25 Worst Passwords of 2014


SplashData logo - smPassword management app company SplashData has recently released its annual list of the “Worst Passwords” for the year 2014. The list contains the 25 most commonly used online passwords compiled from more than 3.3 million leaked passwords during 2014 and thus represents the most commonly guessed and compromised passwords of the year.

If we needed any further proof that the average Joe Citizen just does not listen, “123456” and “password” continue to hold the top two spots that they have held each year since the first list was compiled in 2011. Four years on and the exact same two worst passwords are still being used predominantly, the mind boggles!

Here is the full list including positions relative to 2013:

Rank Password Change from 2013
1 123456 No Change
2 password No Change
3 12345 Up 17
4 12345678 Down 1
5 qwerty Down 1
6 123456789 No Change
7 1234 Up 9
8 baseball New
9 dragon New
10 football New
11 1234567 Down 4
12 monkey Up 5
13 letmein Up 1
14 abc123 Down 9
15 111111 Down 8
16 mustang New
17 access New
18 shadow Unchanged
19 master New
20 michael New
21 superman New
22 696969 New
23 123123 Down 12
24 batman New
25 trustno1 Down 1

password login-smallerSplashData’s list of frequently used passwords clearly shows that, despite all the warnings to the contrary, many people continue to needlessly put themselves at risk by using weak, easily guessable passwords.

Passwords based on simple patterns on your keyboard remain popular despite how weak they are,” said Morgan Slain, CEO of SplashData. “Any password using numbers alone should be avoided, especially sequences.”

SplashData notes that favorite sports and sports teams also feature regularly in the top 100, as well as birth dates and popular pet and baby names – easy to remember but terrible passwords from a security point of view.


Splashdata finishes up its report by reiterating common advice to help keep users safe from hackers:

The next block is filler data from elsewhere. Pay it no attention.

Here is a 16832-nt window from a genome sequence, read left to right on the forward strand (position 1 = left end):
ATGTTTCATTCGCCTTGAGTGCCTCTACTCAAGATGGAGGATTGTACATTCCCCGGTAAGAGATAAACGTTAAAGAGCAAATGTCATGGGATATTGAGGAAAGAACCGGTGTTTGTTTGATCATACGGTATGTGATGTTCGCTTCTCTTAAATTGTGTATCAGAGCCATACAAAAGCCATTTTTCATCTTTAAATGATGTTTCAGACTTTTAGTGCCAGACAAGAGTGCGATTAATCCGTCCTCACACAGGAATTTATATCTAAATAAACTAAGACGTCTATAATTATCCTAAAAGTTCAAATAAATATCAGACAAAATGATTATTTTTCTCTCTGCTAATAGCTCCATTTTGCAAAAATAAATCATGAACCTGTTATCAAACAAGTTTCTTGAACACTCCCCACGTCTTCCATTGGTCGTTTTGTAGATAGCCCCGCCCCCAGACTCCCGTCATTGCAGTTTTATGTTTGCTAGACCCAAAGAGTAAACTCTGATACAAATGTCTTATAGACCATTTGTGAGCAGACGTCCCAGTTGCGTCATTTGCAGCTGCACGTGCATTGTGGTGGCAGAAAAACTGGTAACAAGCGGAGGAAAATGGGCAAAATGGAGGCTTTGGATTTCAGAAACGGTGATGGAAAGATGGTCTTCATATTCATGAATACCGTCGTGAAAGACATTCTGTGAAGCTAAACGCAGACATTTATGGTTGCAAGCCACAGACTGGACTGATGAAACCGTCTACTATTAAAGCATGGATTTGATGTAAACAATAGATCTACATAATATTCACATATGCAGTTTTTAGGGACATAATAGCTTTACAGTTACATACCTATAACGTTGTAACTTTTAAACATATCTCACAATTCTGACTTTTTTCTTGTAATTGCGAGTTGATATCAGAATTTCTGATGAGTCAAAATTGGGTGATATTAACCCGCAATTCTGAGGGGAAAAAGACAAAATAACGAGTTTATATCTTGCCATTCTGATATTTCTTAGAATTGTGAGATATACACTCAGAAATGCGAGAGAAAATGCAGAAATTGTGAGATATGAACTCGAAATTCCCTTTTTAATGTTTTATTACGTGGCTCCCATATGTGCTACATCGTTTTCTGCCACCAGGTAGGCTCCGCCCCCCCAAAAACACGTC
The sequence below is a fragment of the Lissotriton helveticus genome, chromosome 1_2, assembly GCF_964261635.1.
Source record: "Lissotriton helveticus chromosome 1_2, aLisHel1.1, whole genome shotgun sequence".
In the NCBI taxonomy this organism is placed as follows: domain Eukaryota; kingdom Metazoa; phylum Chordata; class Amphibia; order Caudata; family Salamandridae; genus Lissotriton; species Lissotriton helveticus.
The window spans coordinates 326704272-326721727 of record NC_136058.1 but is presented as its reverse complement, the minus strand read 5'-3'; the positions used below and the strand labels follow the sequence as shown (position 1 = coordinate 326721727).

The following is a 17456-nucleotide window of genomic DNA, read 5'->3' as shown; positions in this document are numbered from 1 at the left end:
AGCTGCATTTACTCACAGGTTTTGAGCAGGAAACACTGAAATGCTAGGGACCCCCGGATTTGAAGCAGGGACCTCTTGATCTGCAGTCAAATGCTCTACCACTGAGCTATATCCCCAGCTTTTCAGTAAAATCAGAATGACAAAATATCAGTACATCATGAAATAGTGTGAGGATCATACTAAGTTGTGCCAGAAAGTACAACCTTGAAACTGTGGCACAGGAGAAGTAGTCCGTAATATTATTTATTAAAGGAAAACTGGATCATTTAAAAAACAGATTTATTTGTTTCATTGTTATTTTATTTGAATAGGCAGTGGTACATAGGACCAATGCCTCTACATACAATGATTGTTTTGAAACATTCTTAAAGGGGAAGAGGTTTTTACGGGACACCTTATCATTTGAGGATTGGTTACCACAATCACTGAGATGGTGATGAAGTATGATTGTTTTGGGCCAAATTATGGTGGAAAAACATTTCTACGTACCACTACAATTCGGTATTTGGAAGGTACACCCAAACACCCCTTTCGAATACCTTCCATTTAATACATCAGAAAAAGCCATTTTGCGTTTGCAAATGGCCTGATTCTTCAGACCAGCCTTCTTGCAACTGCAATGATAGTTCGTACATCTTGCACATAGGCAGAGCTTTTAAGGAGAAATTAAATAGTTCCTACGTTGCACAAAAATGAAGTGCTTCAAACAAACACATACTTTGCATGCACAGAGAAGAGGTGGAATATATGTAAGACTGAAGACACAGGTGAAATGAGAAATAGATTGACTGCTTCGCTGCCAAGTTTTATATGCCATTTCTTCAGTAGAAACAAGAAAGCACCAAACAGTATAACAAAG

• Use passwords of eight characters or more with mixed types of characters.
  • Avoid using the same username/password combination for multiple websites.
  • Use a reputable password manager to organize and protect passwords, generate random passwords, and automatically log into websites.

Seriously folks, we know it can be a struggle to remember long, strong passwords but there are plenty of excellent password managers out there to help with this. I wonder why it is that, even in the face of so much evidence, so many people continue to use weak, ineffective passwords. Perhaps because of the “it will never happen to me” syndrome?

 

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About the Author

Jim Hillier

Jim is the resident freeware aficionado at DCT. A computer veteran with 30+ years experience who first started writing about computers and tech back in the days when freeware was actually free. His first computer was a TRS-80 in the 1980s, he progressed through the Commodore series of computers before moving to PCs in the 1990s. Now retired (aka an old geezer), Jim retains his passion for all things tech and still enjoys building and repairing computers for a select clientele... as well as writing for DCT, of course.

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